Division, lies, hatred, fake news, racism and conflict are being used by our leaders in public. It is then not difficult to understand that people perceive this as a license to do the same, with or without technology.

It is important to state that it is not the internet that is causing all of this. So far the internet has created far more positive than negative outcomes, and we need to preserve what's best about it. Most importantly, this includes the freedom for people to express themselves. Equally important is that entrepreneurs can innovate and build new business models. At the same time, we need to ensure that we protect society from broader harm.

We can look at what we have done with other tools that we use — tools like guns, cars, chemicals and drugs. All these products and services can have negatives associated with them. What we have done over the years to address this is to build elements into these products and services to limit the risk and increase safety.

This has been done through the hard work of everyone involved: the government and industry, as well as the users/consumers. As an example, look at cars in the 1970s. They killed 3 to 4 times more people than they do now, and our population has nearly doubled over that period. How did this change happen? Partly through regulation, partly through better products, and partly through human behaviour.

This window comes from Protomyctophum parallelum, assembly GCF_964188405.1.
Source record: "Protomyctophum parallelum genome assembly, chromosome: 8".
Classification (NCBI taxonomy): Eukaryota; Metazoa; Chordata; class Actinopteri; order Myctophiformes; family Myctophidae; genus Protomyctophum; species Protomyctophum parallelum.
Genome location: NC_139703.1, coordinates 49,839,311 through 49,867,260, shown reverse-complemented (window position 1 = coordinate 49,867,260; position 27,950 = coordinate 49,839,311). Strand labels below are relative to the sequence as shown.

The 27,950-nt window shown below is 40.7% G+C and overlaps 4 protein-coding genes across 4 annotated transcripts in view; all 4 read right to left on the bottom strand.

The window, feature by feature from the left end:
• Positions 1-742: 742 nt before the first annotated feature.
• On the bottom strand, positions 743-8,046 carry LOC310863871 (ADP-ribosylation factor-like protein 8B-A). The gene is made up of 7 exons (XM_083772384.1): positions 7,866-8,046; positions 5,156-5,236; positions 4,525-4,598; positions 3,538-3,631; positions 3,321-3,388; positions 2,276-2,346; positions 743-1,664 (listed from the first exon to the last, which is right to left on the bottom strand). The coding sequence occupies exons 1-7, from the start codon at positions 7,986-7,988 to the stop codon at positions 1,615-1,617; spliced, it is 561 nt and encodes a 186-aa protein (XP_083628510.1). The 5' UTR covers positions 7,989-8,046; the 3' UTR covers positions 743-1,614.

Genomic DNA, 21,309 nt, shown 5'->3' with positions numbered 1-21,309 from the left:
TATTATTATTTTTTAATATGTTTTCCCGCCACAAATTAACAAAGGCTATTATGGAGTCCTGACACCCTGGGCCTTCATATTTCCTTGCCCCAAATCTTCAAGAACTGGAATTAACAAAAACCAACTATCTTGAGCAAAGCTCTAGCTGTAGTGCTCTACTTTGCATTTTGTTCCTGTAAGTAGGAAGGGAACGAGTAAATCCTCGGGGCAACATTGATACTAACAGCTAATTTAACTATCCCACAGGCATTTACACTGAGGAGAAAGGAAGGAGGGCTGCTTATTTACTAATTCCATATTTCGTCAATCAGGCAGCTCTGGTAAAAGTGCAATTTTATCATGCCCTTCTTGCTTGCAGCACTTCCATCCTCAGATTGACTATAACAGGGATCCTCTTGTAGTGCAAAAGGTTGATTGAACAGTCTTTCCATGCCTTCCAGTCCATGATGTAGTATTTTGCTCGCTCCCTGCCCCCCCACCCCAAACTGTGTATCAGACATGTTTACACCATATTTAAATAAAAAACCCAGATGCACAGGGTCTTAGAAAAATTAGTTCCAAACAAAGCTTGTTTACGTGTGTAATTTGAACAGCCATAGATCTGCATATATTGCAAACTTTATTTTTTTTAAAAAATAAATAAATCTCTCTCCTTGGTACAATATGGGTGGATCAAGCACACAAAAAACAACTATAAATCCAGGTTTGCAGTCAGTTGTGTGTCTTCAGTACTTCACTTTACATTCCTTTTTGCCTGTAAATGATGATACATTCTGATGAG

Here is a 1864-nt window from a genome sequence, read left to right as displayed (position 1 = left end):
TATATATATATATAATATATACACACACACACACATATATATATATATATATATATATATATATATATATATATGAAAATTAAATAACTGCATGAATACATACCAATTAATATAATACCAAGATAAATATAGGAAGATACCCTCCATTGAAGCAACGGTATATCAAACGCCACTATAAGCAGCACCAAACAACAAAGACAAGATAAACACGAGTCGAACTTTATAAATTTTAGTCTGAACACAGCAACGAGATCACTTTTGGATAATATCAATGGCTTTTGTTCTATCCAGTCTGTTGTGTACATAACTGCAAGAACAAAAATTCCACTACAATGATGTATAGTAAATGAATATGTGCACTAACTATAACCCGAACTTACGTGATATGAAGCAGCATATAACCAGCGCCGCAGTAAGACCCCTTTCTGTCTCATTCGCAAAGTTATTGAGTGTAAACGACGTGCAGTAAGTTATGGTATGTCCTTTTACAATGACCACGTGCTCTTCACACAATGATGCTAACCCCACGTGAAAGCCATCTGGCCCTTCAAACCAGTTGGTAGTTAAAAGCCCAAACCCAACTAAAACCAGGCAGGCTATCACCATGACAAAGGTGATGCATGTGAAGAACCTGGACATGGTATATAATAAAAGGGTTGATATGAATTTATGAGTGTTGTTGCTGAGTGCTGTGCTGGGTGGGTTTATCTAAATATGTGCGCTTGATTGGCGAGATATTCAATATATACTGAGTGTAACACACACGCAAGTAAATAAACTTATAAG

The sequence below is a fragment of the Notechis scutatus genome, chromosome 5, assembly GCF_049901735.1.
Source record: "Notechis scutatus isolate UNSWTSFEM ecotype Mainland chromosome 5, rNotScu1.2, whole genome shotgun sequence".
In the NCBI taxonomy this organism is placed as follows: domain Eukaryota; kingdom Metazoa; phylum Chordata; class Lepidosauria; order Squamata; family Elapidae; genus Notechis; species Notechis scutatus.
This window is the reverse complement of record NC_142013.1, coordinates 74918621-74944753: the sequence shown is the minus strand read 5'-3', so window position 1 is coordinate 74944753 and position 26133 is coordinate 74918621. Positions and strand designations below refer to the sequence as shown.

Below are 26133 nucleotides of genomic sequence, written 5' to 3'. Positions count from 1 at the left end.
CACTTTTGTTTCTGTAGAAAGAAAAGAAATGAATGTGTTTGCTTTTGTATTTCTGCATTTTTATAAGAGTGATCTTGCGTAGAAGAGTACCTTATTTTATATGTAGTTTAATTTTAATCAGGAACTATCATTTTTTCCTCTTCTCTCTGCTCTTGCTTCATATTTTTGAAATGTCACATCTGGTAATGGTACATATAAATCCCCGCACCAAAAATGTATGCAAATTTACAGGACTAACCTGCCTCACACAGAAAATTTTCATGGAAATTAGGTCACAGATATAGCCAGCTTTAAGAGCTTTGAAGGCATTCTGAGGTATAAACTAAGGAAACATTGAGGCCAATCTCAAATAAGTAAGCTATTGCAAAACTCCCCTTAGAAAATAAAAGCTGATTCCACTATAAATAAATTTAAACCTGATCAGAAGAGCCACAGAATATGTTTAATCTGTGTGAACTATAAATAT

Have we, as a result, eliminated all the harmful elements of motor cars? No, of course not. But the risks have been reduced considerably over those years. This to such a level that the negative (e.g., death by car accidents) seems to be acceptable to most of us. Is that enough? No, it isn't. And so we are still trying to improve, through the combined efforts of government, industry and us, the people.

We will also have to begin to develop similar processes in relation to the internet. However, before we know what we need to do, we will first have to drill down to where the problems are and work out who can do what in addressing the issues.

Starting with the government, Mark Zuckerberg mentioned the need for a more active role for governments and regulators. He suggested the need for an update of the rules for the internet. In particularly in four areas: harmful content, election integrity, privacy and data portability.

In relation to the industry, he recommends starting with data manipulation aimed at defrauding the internet companies. Here the social media companies have a vested interest in tackling that problem themselves as fraud cost them money. The tools that they develop to minimize this can also be used to address other data manipulation issues — for example, interferences in elections and fake news. As Zuckerburg indicated, the government will also have to play a key role in setting up the rules for this. This will also need to be done at international levels.